Have you ever read a recipe wrong and brought home pork sirloin instead of pork loin? We can relate. Pork comes in a variety of cuts, all with different names, so if you aren’t a meat expert, it’s only natural to get confused by them.
The four prime pieces of pork are pork shoulder, pork loin, hog leg, and pork belly.
Each piece consists of many sub-parts, so if pork loin is the primal cut, pork sirloin is the primal cut’s subpart — so no, they aren’t the same.
If you like pork and want to learn something new, this post is for you! We’ll explain the primary difference between two popular pig chops, so you’re not as perplexed the next time you go protein shopping. Let’s start!
As we mentioned, pork loin is a primal cut, whereas pork sirloin is the sub-primal cut of the animal.
Pork loin is the meat between the shoulder and the pig’s rear legs. This is the softest and leanest pig chop, and it can be bone-in or boneless.
Pork sirloin is a part from the rear of the pork loin that’s available whole or in chopped steaks.
One of the most valuable parts of pork is no other than the loin. This cut comes from the pork’s back, just above the ribs, and has little fat, making it a particularly lean, soft piece of protein. It has a mild flavor, a vivid red color, and a thick fat layer on top that, when cooked properly, becomes super soft.
The weight of a standard roast can range from 2 to 5lb. Since it’s pretty big, you can ask the butcher to chop it to your preferences.
The best method for making this cut is to sear it and roast it on low heat. Grilling is also a good option.
Pork sirloin is a cut from the back of the loin around the hip bone. It has a somewhat pale red color and consists of strong bones, connective tissue, and muscles.
Pork sirloin is also somewhat lean and soft, so it can be grilled and pan-fried. However, don’t overcook it since it can end up rather dry and tasteless quickly.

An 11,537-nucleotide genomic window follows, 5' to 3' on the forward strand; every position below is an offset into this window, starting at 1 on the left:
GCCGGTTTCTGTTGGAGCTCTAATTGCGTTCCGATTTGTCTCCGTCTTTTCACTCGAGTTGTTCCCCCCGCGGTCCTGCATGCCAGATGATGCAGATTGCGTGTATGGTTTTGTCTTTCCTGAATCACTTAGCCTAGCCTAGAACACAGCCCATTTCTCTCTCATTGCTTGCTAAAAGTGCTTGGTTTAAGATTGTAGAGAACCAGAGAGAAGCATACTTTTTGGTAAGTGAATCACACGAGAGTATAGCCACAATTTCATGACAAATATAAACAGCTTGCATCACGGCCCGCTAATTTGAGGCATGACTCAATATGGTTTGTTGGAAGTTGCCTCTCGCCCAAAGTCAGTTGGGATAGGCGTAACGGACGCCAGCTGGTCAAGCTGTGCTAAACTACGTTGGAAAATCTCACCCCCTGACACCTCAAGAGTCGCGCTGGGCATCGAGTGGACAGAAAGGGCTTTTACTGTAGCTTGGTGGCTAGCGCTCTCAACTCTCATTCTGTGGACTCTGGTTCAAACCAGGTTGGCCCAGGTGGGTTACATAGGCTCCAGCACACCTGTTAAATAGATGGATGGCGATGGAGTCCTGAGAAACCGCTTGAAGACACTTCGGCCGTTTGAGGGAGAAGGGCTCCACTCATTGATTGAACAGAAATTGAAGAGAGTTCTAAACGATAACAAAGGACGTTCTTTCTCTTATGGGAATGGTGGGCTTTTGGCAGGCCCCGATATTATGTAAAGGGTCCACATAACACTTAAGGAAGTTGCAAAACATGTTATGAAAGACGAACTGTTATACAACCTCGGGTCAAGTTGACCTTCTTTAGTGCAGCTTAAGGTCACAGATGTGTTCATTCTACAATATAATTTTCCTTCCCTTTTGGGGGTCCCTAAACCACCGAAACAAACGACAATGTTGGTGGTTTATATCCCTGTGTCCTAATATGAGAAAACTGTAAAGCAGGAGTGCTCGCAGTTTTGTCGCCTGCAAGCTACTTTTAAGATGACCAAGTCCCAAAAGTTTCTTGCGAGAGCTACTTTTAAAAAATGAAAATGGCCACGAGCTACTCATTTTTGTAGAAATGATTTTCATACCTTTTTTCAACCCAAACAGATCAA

Cooking it with extra liquid is one technique chefs employ to keep the meat juicy. Another key step is to cook it on low heat for a longer period of time.
Consider brushing the sirloin with cherry, apple, or peach glaze while it’s cooking, as the meat reacts wonderfully to these flavors.
|Category||Pork Loin||Pork Sirloin|
|Type of cut||Primal||Subprimal|
|Part of cut||Pig’s back, above the ribs||End of the loin, close to the hip bone|
|Bones||Bone-in & boneless||Bone-in & boneless|
|Size||Large piece of meat||A smaller chunk of loin|
|Flavor||Mildly flavored||Mildly flavored|
|Texture||Lean, tender, with a layer of fat||Lots of muscle, bone & fat|
|Color||Vivid red||Pale red|
|Cooking||Grilling & slow-cooking||Grilling & slow-cooking|
|Price||More expensive||Less expensive|
Pork loin is healthier than pork sirloin — it’s lower in fats and almost 10g richer in protein.
Pork loin is lean and the leaner the cut, the more concentrated its healthy qualities are. As you get into the fattier cuts like sirloin, the advantages of the essential vitamins and minerals described in the nutritional chart below get diluted.
Pork has numerous health benefits:
- Pork loin contains high-quality proteins that are ideal for building new muscle. Additionally, it may aid in maintaining your current healthy muscular tissue.